Dying to know

Stylists know the best face-framing haircut, how to reduce frizz while increasing body and, on occasion, that their customer’s a victim of abuse . “You get a client in the shampoo bowl and they just open up and tell us that they are being beaten,” says Twanda Hamilton, a cosmetologist in Wichita, Kans. “We hear so much in the salon that no one else hears.”

Domestic-abuse activists want authorities to hear it, too. Cut It Out, a national organization sponsored by beauty-industry leaders, is currently training stylists to

recognize the signs of domestic violence and offer resources, like hot-line numbers and referrals to crisis centers for clients. Cut It Out launched in Alabama in 2001 and has since created programs in 11 states; seven more plan to come onboard within the next three months. Kansas Attorney General Phil Kline recently announ-ced that he will expand Salons of Hope, a Wichita-based program similar to Cut It Out, statewide to include over 22,000 cosmetologists in more than 3,600 salons. Before the program, “1 really felt helpless,” says Hamilton. Now she’s prepared to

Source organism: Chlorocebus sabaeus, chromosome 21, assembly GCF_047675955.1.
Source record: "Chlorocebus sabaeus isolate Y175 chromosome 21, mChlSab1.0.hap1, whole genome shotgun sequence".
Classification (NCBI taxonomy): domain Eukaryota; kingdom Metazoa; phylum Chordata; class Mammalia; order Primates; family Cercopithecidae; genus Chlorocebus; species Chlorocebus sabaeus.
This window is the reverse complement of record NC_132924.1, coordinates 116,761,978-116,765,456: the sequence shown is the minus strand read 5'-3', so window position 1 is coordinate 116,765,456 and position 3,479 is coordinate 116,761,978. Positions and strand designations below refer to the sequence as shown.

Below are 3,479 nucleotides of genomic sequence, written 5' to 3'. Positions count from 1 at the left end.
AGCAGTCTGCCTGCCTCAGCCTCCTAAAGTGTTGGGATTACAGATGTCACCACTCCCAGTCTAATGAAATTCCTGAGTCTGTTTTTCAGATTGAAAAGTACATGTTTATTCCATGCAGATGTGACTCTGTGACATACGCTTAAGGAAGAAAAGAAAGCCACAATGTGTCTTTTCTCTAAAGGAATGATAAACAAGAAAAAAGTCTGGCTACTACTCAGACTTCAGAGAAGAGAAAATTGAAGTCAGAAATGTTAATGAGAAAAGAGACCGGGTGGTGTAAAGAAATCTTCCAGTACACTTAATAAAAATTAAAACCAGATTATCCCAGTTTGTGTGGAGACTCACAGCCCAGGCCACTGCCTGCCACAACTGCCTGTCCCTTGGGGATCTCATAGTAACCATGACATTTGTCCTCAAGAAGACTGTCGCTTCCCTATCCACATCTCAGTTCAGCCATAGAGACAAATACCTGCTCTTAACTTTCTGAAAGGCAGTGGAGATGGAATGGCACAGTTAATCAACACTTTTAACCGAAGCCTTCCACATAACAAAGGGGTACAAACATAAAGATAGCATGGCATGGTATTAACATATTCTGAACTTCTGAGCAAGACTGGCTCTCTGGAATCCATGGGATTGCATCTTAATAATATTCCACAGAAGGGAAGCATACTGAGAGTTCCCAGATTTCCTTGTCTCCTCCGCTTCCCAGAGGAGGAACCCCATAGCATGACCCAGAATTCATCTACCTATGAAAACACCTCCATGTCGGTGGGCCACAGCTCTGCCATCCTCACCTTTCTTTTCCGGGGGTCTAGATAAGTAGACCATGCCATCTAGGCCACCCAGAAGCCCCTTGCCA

give abused clients a more-lasting make over.




Aug. 29/Sept. 5, 2005 (pg. 11)

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